In our exclusive video, sports car superstar Dane Cameron explains the complex functionality of the new Porsche 963 racing prototype steering wheel – which doesn’t just turn the front wheels and change gears but contains all the buttons, levers and magic for a new hybrid energy recovery system that will be used by all. premier class IMSA sports car in 2023.
The 963 is powered by a 4.6 liter twin-turbo V8 engine that produces 680 horsepower at 10,000 rpm. The electric hybrid system regenerates the battery under braking by harvesting energy from the rear wheels, and then releasing extra power through a seven-speed gearbox when accelerating. This means that there are a large number of control systems in the car that can be adjusted and changed from the steering wheel.
“The driver’s guide we sent was more than 30 pages long,” said Porsche Penske Motorsport Head Jonathan Diugud. “You can tell when they haven’t read it, because if we make a call and it doesn’t happen to our telemetry in the pits, we have to stop and explain the process again.”
“We have a multi-level switch from a single dial and color, delta, bravo, numbers, letters and alpha. It is important for them to understand everything.”
Cameron, 34, of Newport Beach, California has won the IMSA WeatherTech SportsCar Championship twice overall – once for Corvette, once for Acura – and in the GTD class with BMW. He’s being hounded by a new Porsche factory team, aiming to restore top-class glory to the German marque which has won the 24 Hours of Le Mans a record 19 times overall, and the outright 24 Hours of Daytona on 18 occasions.
After explaining the regular gearshift and clutch paddles on the back of the wheel – including the headlight flash button and the ‘secret sauce’ paddle for regenerating the battery – Cameron continues by explaining the front side knobs and switches.
“As you can see it is very complex with a number of dials, buttons and a thumb wheel controlling a number of different functions,” he says. “We have traction control adjustments, which cover wet, dry and low grip conditions, and a button on the top of the wheel controls that software.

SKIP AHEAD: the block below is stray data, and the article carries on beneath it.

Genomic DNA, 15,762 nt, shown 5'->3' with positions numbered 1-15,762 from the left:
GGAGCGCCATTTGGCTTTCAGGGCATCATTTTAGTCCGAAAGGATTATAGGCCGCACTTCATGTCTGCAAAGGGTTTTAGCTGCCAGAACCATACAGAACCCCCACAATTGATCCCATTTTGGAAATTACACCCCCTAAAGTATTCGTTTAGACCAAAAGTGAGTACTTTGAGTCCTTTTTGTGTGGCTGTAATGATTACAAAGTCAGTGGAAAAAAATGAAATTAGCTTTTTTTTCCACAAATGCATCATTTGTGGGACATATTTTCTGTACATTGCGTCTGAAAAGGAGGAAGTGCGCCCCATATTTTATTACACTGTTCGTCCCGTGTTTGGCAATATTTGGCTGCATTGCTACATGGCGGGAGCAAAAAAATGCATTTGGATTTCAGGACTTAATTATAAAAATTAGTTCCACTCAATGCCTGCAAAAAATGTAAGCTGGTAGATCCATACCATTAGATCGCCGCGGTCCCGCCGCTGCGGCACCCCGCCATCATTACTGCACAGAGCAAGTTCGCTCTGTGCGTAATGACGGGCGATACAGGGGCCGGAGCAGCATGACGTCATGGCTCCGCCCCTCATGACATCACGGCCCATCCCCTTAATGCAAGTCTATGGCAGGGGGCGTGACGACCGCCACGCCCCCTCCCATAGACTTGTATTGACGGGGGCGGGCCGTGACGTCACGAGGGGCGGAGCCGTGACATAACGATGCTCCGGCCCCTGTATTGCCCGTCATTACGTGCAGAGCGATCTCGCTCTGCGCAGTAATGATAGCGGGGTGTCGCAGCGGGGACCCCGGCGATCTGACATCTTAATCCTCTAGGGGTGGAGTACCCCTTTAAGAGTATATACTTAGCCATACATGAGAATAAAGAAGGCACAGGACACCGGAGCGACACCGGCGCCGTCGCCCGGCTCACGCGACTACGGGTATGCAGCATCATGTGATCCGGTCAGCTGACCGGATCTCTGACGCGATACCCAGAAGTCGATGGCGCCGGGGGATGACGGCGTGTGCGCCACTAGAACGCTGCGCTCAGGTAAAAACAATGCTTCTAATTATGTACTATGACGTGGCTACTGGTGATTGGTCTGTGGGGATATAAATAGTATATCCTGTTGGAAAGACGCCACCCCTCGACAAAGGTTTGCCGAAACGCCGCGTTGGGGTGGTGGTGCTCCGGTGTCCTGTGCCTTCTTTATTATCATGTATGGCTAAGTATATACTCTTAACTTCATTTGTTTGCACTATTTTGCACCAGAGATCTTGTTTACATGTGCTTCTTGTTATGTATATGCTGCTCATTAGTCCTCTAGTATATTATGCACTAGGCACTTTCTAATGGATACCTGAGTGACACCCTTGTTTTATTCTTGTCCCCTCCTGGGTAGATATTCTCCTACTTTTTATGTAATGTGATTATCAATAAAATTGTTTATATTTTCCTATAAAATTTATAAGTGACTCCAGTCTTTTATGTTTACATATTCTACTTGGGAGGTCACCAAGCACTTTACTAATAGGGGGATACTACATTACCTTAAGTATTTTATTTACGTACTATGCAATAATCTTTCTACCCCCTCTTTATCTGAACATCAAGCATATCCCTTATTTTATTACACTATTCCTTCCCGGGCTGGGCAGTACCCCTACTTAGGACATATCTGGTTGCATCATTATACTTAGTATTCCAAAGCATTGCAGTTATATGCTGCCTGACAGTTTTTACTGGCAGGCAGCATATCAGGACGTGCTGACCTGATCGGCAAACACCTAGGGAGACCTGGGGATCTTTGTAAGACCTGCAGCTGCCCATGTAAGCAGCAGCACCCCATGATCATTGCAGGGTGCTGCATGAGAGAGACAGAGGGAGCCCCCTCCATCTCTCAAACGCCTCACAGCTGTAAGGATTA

“We have the brake function, we have the shift light and the warning light up top, on the screen we have messages, lap time and gear position, a lot of vital functions – very nice color display. Through screens, we work with all the tools we have so we don’t get lost with what we’re doing.”
Cameron and nine Porsche factory drivers have even gone beyond the 30-page manual, which has become redundant due to frequent changes due to updates to the car’s complex systems.
“In the early phases everything was very well controlled,” he said of the manual. “But now they haven’t really sent us a new version in a while, because it’s been updated so quickly! You show up and think ‘well that button wasn’t there before, now it’s here!’
“As the first race draws near, things stabilize again – you really feel it and dig deep, and you learn all the switches you need and the effects you’re looking for. If you get lost you can always ask your engineer on the radio for guidance, ‘which switch do I go to?’ but it’s all part of the learning process.
“Even engineers sometimes have to rely on the powertrain systems guys for the answers. It took a while, and there are still a few slots left in the wheel, so we’re not sure what will be there yet. But we will find out soon enough!”
In our second video below, you can watch Klaus Bachler explaining the less complicated functionality of the new form Porsche 911 GT R 992 that he will race for Pfaff Motorsports in the GTD Pro class. Even without the hybrid system, Klaus has plenty of buttons and knobs to fiddle with.
You can watch the GT cars form the 963 and 992 make their competition debut at The 24 Hour Rolex in Daytona in Florida in late January, before they race across America IMSA SportsCar events and the pan-global FIA World Endurance Championships – including the centennial 24 Hours of Le Mans in June.